Society, of course, needs to recover tax income in order to survive and function in a civilised fashion. As very large numbers of individuals and businesses may be unlikely to voluntarily offer up taxes, somebody needs to undertake the unenviable job of ensuring that they do eventually pay up.
It's a thankless role and not too many people would willingly swap places with the employees of HMRC as they go about their business.
Perhaps too much enjoyment is being shown
However, for a long time the old Inland Revenue and more recently the newly-badged HMRC which has replaced it, has been accused of being rather too enthusiastically zealous in their pursuit of small companies and the self-employed.
At the same time as the news is often full of HMRC apparently doing casual deals over lunch involving the marking-down of some major corporate enterprise tax debts by billions, there comes story after story of individual small business people being mercilessly pursued by the full force of the state to the very ends of the earth over relatively small amounts of money.
Whilst concerns over these apparent disparities of outlook and approach have long been bubbling, they have recently reached new heights following certain announcements relating to HMRC statistics.
The increasing use of Distraint
HMRC and its predecessors have long been unique in that have a far greater legal right of entry, investigation and asset seizure, than do the police. HMRC typically don’t have to distress themselves with the doubtless tedious business of getting a court order to do so.
In the past, these powers to enter a property unannounced and remove assets in lieu of tax payments have been used on what might be described as a relatively restrained basis.
However, the latest statistics indicate that the instances where they did exercise these powers more than doubled between 2010 and 2012*. This process is legally referred to as Distraint and some suspect that it appears to show all the signs of going from an action of last resort to one that is adopted with eager relish.
Who is this being applied to?
If at this stage you suspect that this always involves muscular HMRC officers breaking down fortified doors on backstreet warehouses where all sorts of illicit activities are underway, well, you would be mistaken.
In significant numbers of cases this involves people such as accountants and solicitors suddenly finding people walking into their premises unannounced and immediately starting to remove office equipment and furniture due to unpaid taxes.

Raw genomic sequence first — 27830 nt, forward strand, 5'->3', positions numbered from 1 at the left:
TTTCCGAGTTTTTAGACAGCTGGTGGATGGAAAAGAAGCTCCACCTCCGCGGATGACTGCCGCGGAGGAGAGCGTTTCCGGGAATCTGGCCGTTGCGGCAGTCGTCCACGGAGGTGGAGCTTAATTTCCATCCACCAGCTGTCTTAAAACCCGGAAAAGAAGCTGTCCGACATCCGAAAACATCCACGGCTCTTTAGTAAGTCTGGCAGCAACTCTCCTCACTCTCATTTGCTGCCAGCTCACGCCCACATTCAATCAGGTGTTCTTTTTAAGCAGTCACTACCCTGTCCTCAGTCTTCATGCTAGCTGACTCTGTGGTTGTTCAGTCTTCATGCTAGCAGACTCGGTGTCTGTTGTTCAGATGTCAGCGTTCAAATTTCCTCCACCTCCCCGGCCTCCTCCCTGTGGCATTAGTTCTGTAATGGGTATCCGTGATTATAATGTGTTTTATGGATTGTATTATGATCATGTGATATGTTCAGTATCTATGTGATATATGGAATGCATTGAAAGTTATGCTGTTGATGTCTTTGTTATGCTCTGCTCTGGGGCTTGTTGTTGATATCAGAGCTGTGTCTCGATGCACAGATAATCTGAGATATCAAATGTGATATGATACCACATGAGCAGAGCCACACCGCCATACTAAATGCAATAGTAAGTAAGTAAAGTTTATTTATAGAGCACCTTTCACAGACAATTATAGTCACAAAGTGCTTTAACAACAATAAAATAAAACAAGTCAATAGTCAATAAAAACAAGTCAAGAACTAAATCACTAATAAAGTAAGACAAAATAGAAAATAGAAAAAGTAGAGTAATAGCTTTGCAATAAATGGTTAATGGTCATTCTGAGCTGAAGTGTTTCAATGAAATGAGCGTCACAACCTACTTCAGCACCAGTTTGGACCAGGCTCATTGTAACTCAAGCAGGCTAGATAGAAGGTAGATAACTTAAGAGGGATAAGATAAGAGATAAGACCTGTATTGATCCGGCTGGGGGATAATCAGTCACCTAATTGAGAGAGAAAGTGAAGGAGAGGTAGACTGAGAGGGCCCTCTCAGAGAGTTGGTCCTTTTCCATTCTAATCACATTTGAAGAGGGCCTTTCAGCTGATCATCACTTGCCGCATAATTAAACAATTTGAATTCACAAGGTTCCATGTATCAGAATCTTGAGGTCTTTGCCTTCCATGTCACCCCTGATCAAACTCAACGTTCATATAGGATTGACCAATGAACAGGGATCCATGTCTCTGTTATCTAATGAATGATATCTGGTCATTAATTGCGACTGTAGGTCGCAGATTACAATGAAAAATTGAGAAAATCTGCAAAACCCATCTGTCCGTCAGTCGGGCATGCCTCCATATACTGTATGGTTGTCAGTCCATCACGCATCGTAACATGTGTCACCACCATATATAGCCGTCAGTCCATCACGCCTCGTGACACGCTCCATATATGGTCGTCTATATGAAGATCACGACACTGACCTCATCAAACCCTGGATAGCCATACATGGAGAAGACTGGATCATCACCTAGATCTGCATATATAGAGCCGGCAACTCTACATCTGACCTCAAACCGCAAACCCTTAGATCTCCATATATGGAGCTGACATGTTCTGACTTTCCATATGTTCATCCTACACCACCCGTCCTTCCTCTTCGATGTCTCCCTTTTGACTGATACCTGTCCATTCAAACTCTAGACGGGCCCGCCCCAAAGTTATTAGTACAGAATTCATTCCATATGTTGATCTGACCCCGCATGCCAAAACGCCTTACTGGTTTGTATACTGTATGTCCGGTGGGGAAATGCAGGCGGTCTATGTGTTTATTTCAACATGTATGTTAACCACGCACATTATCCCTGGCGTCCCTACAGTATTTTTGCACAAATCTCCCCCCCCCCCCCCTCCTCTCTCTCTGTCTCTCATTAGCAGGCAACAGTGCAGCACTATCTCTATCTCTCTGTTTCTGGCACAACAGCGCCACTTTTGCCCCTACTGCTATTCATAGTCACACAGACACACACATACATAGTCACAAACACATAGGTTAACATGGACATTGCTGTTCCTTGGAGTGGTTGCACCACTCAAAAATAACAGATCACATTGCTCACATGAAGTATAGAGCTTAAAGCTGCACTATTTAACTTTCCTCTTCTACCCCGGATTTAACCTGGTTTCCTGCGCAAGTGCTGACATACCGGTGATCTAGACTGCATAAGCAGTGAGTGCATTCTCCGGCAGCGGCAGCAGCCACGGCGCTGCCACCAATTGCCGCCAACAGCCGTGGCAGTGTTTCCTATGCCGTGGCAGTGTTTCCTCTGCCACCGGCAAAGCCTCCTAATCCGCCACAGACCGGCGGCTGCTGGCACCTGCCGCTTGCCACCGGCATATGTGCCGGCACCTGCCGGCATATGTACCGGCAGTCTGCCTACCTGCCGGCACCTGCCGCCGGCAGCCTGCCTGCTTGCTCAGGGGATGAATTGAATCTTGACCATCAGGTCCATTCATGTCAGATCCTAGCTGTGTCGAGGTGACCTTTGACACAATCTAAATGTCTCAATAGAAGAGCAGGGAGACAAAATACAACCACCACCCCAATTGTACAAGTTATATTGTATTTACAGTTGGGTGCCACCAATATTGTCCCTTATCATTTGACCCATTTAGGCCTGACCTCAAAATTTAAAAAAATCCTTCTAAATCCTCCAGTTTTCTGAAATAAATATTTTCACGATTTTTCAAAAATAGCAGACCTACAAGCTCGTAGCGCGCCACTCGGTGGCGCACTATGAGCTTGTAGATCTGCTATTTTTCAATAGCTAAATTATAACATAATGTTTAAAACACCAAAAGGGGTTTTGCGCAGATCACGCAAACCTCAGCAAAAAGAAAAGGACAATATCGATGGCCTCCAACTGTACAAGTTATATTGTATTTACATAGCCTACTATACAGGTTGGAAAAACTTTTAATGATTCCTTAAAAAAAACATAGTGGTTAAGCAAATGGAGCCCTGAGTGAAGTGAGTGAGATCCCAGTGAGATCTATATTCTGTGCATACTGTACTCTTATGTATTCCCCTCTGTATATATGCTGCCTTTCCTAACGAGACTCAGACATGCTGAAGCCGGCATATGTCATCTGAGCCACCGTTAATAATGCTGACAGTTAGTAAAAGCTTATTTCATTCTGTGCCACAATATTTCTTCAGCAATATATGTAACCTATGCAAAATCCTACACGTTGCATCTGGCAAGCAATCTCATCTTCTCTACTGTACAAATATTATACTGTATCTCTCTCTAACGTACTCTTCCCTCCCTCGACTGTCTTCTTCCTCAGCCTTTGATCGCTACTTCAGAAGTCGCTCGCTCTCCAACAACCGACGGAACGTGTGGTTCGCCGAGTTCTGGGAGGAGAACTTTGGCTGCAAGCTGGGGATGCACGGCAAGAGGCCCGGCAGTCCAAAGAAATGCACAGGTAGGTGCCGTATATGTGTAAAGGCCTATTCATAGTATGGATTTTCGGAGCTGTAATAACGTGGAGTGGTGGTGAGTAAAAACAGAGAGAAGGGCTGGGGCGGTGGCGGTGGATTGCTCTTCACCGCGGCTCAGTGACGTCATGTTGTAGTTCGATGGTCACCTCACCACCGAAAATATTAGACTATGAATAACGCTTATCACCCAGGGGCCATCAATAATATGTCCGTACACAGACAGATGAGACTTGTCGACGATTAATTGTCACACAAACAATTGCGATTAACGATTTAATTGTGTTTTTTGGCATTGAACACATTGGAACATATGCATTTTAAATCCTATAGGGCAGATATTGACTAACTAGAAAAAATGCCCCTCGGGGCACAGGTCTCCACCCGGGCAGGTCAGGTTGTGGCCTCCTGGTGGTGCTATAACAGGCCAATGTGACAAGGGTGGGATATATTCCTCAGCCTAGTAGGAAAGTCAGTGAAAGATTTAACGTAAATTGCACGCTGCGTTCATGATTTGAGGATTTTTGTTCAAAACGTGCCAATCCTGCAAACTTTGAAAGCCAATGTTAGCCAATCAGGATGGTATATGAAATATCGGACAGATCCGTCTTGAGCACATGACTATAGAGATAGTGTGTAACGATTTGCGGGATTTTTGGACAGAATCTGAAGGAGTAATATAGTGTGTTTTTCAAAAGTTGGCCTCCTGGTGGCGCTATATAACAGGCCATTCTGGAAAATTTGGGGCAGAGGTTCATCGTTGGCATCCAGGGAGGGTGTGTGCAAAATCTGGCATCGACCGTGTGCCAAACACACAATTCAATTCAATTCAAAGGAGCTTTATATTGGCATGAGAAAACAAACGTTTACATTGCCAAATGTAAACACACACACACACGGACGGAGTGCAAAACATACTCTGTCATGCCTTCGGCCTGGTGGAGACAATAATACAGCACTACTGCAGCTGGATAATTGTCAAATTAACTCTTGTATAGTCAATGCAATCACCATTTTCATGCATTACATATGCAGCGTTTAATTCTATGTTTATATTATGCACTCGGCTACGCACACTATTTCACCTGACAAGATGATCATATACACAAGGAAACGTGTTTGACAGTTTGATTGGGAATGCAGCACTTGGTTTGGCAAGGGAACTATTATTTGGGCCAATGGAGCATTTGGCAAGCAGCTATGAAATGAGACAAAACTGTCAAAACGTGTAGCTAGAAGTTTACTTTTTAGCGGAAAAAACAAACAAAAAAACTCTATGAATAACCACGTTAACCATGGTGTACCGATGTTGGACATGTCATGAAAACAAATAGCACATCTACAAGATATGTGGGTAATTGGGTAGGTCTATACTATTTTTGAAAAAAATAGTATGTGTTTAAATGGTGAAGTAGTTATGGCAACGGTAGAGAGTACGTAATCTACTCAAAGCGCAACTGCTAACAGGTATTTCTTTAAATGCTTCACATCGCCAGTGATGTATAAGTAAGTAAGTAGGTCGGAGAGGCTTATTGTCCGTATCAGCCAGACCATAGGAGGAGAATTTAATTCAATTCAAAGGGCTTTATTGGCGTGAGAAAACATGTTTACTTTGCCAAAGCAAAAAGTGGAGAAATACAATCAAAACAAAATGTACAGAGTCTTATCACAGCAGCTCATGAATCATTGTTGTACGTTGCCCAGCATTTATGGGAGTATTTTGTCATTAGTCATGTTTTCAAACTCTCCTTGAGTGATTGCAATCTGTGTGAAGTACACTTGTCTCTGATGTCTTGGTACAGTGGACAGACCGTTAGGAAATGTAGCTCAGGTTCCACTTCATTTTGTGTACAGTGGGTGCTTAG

Why is this happening?
Traditionally, the taxation authorities recognised that occasionally businesses may be unable to pay their tax by the specified last day due to exceptional reasons such as a short-term cash flow problem or similar.
Previously, obtaining help in terms of time-to-pay understanding from HMRC was relatively easy but today that scheme has been all but discontinued.
The exact reasons for this are far from clear but many will suspect it is linked to the government's determination to increase their cash flow and also recover more tax revenues as part of the overall national debt reduction programme.
What this might mean for you
January 31 is the traditional milestone for self-assessment small business taxation payments and based upon the above statistics, significant numbers of businesses might need to anticipate HMRC ‘heavies’ arriving on their premises to remove equipment over the following weeks and months.
The bottom line is simple - you are not going to win an argument with HMRC.
In the short term, you might be sensible to do whatever it takes to pay your tax bill on time. Schemes do exist to help small businesses fund their tax debt in line with tax deadline cut offs.
If you’re currently wondering just how you are going to meet your tax debts, it might be prudent to find out about such schemes - unless you enjoy the thought of seeing your assets go sailing past you out of the door.
If you are concerned that you are not paying the correct amount of tax, then please get in touch. We can help you develop a tax strategy that ensures you remain compliant and fulfil all your tax obligations, and don’t fall foul of the existing, and proposed, legislation.